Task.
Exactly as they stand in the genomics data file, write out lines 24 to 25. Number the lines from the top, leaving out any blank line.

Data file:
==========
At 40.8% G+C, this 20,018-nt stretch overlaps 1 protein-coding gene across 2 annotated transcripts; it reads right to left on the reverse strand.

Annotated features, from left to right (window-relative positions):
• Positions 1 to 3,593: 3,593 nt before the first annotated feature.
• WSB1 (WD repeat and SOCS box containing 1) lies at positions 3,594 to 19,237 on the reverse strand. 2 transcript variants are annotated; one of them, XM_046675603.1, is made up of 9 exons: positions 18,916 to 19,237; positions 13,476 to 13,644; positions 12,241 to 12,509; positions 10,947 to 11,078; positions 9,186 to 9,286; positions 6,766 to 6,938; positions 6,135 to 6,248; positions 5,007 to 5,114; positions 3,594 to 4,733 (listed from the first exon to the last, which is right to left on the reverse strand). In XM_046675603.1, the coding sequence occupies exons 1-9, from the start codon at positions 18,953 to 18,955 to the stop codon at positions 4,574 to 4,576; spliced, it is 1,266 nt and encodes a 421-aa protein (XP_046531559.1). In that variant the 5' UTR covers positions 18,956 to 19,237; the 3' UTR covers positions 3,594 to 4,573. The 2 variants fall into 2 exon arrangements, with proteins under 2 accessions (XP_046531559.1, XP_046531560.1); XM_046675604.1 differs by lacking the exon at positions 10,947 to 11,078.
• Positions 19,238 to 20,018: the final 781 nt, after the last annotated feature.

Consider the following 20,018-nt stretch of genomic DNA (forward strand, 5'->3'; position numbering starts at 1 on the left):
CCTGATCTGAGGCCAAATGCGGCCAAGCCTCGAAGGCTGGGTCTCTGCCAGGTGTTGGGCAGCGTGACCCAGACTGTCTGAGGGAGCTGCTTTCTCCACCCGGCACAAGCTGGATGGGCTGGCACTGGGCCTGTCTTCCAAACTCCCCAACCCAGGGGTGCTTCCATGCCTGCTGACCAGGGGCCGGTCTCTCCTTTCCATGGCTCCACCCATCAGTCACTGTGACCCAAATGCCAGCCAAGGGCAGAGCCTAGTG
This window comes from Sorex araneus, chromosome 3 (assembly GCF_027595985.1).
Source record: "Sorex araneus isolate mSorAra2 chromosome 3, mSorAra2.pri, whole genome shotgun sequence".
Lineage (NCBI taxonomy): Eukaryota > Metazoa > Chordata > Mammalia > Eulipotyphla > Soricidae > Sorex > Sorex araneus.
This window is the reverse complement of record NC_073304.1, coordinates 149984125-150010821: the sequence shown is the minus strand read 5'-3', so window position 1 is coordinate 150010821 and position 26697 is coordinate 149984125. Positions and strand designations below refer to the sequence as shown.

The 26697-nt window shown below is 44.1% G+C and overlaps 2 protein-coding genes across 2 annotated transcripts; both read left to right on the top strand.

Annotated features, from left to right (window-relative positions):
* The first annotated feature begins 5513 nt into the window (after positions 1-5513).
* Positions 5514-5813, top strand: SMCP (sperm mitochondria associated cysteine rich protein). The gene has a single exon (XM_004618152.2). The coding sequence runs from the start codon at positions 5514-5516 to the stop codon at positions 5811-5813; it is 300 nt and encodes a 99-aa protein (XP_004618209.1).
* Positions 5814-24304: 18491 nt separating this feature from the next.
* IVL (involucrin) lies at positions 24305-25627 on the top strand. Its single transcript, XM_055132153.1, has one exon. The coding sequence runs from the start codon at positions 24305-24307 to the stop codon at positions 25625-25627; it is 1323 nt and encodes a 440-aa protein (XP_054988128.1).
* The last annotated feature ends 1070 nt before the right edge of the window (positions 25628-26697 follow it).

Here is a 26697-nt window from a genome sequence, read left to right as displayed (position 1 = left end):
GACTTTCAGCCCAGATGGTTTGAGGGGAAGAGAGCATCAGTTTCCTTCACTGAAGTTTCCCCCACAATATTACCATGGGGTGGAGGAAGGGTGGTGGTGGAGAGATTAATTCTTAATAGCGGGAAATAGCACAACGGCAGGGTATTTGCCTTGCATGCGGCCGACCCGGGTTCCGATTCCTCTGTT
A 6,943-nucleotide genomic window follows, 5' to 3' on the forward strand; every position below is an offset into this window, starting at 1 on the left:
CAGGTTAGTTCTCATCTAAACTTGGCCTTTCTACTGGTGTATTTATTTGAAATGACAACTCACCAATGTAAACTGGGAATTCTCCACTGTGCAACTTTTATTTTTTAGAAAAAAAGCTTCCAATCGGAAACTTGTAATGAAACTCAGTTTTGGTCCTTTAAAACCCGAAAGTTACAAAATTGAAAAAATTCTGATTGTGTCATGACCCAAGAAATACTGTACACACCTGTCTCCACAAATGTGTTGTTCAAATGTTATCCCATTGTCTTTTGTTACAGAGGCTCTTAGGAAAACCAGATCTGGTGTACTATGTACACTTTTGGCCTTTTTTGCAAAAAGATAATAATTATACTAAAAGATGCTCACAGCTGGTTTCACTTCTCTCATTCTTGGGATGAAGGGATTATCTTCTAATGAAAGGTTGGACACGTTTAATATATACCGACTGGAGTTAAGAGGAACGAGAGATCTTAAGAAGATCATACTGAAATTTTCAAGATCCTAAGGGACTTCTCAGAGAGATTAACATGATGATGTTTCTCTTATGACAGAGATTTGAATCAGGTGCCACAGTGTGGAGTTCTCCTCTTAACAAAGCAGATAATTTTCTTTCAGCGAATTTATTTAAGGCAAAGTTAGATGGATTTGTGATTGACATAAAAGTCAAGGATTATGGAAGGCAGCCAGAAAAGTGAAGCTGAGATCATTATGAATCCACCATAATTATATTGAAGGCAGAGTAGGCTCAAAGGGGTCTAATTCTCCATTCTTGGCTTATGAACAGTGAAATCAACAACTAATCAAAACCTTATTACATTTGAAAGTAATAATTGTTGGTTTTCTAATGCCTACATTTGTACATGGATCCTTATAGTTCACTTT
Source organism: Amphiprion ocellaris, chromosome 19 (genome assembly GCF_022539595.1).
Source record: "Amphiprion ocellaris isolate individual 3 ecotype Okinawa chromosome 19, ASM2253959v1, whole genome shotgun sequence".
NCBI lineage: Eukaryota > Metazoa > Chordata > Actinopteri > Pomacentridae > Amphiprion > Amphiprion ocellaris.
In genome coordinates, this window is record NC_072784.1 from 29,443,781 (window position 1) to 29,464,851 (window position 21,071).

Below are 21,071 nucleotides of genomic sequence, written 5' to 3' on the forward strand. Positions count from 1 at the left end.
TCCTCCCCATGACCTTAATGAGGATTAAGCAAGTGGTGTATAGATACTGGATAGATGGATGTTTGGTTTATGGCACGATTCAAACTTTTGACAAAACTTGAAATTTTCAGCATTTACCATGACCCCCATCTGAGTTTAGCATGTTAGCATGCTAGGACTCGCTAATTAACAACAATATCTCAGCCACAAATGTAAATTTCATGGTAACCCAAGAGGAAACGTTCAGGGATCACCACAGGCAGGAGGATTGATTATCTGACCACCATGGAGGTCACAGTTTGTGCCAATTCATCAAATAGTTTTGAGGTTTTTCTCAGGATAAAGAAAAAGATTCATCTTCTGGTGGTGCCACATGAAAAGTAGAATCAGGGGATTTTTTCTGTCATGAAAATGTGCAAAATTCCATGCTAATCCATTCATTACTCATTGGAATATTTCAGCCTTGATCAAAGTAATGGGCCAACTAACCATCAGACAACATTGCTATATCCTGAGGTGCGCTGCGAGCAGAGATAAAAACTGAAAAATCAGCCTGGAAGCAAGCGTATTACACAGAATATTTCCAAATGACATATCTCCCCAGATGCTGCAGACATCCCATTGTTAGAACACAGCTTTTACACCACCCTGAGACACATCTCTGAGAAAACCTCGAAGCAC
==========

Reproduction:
Source record: "Amphiprion ocellaris isolate individual 3 ecotype Okinawa chromosome 19, ASM2253959v1, whole genome shotgun sequence".
NCBI lineage: Eukaryota > Metazoa > Chordata > Actinopteri > Pomacentridae > Amphiprion > Amphiprion ocellaris.